The Perils of Parochial Privacy Policies

by on January 11, 2013 · 6 comments

Here’s a thought experiment. Let’s say you believe the Internet economy needs more regulation to guard against potential privacy violations or what you regard as excessive data aggregation. Further, you believe that no amount of self-regulation, social norms, market pressure, education, empowerment, or anything else could possibly substitute for regulation. I know there are a lot of people out there today who feel this way. Regardless of the merits of such claims, here’s my question for you: Do the ends (enhanced privacy protections) justify any means (regulation at any and every level of government)? For example, what would you think about having all 50 states creating their own Privacy Offices or Data Protection Bureaus that issued regulations or recommendations about Internet best practices?

What got me thinking about this was this new blog post by Parker Higgins of EFF, “California Attorney General Releases Mobile Privacy Recommendations.” In the essay, Higgins showers praise on California Attorney General Kamala D. Harris, who just released a document (“Privacy on the Go“) that lays out a long set of privacy “best practices” for mobile app developers. Higgins writes:

EFF applauds this important step forward, and congratulates the California Attorney General on a thorough and clearly written explanation of the importance of mobile privacy and how developers can deliver. It’s true that as technology changes, the specific needs and guidelines for companies will need to adapt. We could well see a time when these principles do not adequately protect the rights and needs of consumers. However, right now these principles represent a huge step forward — going beyond existing law in a way that improves transparency, accountability, and choice for users of mobile devices.

Regardless of the merits of the principles and recommendations contained in that report — and I agree that many of them are quite sensible best practices that industry should be following — I can’t help but wonder whether it is wise for EFF to be cheering on state-based Internet meddling so openly. OK, so I can hear the primary objection: It’s not regulation; it’s just a set of recommendations! Well, yes and no. What AG Harris is doing here is an exercise in soft power or regulatory nudging. It’s a variation of what Tim Wu calls the “agency threats” model of regulating without any formal regulation being promulgated. (Wu enthusiastically endorses such exercises in arbitrary soft power). Or it’s what Randy Picker refers to a “non-law law,” which we are seeing more and more of on this front through the use of “best practice” reports or other agency guidance. And this is happening against the backdrop of a gradual expansion of formal privacy law in the state, such as the the California Online Privacy Protection Act (OPPA). Moreover, the state also has its own Office of Privacy Protection and AG Harris recently announced the creation of a Privacy Enforcement and Protection Unit in the Calif. Department of Justice.  Last year, she also brokered a Joint Statement of Principles that was adopted by the leading operators of mobile application platforms “to help bring mobile apps in compliance with the California Online Privacy Protection Act.”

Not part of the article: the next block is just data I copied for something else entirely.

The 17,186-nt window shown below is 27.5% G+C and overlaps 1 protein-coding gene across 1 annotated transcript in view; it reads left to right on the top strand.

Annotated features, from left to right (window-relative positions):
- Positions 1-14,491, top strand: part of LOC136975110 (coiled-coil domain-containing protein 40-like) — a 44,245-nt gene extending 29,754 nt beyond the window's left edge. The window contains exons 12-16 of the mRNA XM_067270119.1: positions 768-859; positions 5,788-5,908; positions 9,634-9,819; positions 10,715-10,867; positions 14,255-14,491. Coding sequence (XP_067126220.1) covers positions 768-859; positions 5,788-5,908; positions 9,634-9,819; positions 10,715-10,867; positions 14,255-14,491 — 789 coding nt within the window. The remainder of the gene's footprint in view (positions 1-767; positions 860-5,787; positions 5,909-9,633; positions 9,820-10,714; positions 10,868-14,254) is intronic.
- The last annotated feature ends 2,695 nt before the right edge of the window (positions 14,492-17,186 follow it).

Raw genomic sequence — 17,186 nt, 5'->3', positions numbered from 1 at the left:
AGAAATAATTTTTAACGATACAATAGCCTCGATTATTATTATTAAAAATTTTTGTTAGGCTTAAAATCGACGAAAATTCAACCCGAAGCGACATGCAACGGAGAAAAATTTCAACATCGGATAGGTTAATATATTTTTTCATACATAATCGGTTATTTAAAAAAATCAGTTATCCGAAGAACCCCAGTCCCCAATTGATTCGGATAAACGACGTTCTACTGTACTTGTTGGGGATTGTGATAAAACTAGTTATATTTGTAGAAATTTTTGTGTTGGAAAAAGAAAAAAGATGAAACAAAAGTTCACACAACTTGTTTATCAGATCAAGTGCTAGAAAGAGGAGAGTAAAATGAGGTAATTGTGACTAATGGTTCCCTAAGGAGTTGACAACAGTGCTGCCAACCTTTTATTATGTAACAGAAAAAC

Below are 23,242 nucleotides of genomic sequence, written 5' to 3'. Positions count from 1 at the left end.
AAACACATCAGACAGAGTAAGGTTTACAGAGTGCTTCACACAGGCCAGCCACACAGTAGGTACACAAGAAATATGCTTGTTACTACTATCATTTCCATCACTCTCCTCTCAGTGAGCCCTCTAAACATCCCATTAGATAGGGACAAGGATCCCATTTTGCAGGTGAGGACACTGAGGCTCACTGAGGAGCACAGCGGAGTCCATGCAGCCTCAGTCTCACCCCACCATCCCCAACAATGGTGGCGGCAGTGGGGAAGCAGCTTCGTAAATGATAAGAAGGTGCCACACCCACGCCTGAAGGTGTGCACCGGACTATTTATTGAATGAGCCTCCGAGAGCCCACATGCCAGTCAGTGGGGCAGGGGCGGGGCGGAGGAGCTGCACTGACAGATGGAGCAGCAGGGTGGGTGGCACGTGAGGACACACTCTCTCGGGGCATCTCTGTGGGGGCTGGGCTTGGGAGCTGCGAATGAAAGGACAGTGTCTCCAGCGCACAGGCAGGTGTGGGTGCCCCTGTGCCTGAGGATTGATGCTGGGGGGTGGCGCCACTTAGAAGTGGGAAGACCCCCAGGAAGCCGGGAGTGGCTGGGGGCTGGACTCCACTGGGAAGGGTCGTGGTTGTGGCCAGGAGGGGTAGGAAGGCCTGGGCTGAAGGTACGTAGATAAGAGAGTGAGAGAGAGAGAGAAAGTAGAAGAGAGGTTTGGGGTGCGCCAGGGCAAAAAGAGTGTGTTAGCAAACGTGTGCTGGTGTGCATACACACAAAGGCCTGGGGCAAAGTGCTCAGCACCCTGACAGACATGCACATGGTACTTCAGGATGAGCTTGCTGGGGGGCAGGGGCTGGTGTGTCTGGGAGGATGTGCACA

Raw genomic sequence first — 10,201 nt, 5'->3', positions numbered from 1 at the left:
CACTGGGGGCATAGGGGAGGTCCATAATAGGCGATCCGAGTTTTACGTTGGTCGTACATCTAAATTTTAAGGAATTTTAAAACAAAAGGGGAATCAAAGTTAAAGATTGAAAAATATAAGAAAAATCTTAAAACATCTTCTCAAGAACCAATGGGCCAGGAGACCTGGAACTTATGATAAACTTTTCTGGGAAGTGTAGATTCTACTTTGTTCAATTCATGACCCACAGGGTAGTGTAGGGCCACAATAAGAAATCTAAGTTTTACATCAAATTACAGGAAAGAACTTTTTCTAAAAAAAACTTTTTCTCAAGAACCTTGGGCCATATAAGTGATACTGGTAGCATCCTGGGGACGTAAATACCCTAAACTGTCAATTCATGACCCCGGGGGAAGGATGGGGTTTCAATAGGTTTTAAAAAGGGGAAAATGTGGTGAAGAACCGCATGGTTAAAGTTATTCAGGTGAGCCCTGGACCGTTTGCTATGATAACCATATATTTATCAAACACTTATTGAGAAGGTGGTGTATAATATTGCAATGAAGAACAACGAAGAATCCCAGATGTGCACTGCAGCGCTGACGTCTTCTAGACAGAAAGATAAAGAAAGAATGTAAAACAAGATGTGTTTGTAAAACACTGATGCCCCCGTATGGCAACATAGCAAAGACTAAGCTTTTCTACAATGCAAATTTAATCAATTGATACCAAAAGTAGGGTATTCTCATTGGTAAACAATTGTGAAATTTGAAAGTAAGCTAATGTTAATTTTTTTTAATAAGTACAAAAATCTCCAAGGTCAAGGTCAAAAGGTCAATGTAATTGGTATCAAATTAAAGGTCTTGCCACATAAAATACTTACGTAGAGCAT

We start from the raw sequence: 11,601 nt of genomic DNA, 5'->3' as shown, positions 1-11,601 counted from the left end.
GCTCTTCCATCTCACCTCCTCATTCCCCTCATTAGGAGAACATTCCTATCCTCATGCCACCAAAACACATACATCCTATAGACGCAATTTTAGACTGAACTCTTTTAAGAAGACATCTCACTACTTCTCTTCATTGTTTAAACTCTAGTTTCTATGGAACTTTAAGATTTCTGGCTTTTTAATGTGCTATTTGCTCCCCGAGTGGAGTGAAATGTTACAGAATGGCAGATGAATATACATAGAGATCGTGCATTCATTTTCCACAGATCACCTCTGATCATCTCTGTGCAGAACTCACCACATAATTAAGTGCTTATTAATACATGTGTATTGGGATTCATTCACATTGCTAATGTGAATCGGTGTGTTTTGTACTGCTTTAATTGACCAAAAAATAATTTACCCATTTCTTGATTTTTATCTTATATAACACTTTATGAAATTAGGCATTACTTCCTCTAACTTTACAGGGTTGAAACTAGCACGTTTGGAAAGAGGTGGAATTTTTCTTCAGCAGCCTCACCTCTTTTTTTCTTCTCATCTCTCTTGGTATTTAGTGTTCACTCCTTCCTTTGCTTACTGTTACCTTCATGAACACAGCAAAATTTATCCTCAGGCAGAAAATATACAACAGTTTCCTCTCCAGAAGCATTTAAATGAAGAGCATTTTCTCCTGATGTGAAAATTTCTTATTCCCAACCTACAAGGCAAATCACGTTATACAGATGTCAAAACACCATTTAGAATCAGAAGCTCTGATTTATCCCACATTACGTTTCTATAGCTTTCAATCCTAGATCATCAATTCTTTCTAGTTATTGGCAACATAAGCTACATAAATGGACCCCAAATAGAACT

Thus, when the AG announces a new set of best practices and strongly suggests industry should be following them, there’s an implied “or else!” threat that hangs like a quasi-regulatory Sword of Damocles over the collective necks of everyone in this sector. Regardless of how you feel about such “administrative arm-twisting,” I would hope we could agree that there is some theoretical limit to efficient state-based regulation of a network that is national or global in scope, such as the Internet. And yet that’s the perilous path we’re heading down if more states begin to mimic AG Harris and the state of California.

I can’t help but think that if AG Harris was issuing best practices on almost any other Internet policy issue — online free speech, copyright, cybersecurity, online authentication, etc. — that EFF would be (rightly) screaming bloody murder or at least raising some tough questions about the potentially slippery slope of increased state-based Internet meddling. But because there’s a bit of selective morality at work here — EFF welcomes more privacy regulation but opposes most other forms of information control — they are willing to turn a blind eye to the danger of a parochial patchwork of Internet policies in the privacy context.

Perhaps such nudging ends in California and doesn’t spread more broadly across the U.S.  But that’s a pretty big risk. I hope EFF and others give more thought to what they are sanctioning here. 50 state Internet Bureaus isn’t likely to help the digital economy or serve the long-term interests of consumers.

Further Reading

Previous post:

Next post: